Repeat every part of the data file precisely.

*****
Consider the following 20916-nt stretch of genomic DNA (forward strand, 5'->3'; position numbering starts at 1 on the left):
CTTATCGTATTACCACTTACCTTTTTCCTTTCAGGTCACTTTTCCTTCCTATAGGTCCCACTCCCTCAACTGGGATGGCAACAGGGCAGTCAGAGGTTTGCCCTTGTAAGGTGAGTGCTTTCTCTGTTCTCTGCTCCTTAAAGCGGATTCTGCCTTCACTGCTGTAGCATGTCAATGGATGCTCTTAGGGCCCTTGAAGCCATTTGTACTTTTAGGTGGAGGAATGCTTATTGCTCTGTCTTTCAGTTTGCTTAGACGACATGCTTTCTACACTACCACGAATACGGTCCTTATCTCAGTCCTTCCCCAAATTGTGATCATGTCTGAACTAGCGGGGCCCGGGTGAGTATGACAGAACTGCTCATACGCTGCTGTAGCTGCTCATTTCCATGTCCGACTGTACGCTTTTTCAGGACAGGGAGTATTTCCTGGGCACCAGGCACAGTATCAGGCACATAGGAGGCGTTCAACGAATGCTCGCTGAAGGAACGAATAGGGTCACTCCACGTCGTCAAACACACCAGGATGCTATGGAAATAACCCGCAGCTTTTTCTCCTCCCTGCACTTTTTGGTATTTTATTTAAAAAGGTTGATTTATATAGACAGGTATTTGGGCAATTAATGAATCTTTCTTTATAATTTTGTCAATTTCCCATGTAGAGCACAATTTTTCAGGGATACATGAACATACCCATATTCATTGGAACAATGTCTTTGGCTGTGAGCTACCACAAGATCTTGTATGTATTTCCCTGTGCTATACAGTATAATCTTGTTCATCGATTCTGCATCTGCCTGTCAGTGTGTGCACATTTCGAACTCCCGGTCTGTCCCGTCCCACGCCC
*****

Consider the following 20916-nt stretch of genomic DNA (forward strand, 5'->3'; position numbering starts at 1 on the left):
CTTATCGTATTACCACTTACCTTTTTCCTTTCAGGTCACTTTTCCTTCCTATAGGTCCCACTCCCTCAACTGGGATGGCAACAGGGCAGTCAGAGGTTTGCCCTTGTAAGGTGAGTGCTTTCTCTGTTCTCTGCTCCTTAAAGCGGATTCTGCCTTCACTGCTGTAGCATGTCAATGGATGCTCTTAGGGCCCTTGAAGCCATTTGTACTTTTAGGTGGAGGAATGCTTATTGCTCTGTCTTTCAGTTTGCTTAGACGACATGCTTTCTACACTACCACGAATACGGTCCTTATCTCAGTCCTTCCCCAAATTGTGATCATGTCTGAACTAGCGGGGCCCGGGTGAGTATGACAGAACTGCTCATACGCTGCTGTAGCTGCTCATTTCCATGTCCGACTGTACGCTTTTTCAGGACAGGGAGTATTTCCTGGGCACCAGGCACAGTATCAGGCACATAGGAGGCGTTCAACGAATGCTCGCTGAAGGAACGAATAGGGTCACTCCACGTCGTCAAACACACCAGGATGCTATGGAAATAACCCGCAGCTTTTTCTCCTCCCTGCACTTTTTGGTATTTTATTTAAAAAGGTTGATTTATATAGACAGGTATTTGGGCAATTAATGAATCTTTCTTTATAATTTTGTCAATTTCCCATGTAGAGCACAATTTTTCAGGGATACATGAACATACCCATATTCATTGGAACAATGTCTTTGGCTGTGAGCTACCACAAGATCTTGTATGTATTTCCCTGTGCTATACAGTATAATCTTGTTCATCGATTCTGCATCTGCCTGTCAGTGTGTGCACATTTCGAACTCCCGGTCTGTCCCGTCCCACGCCC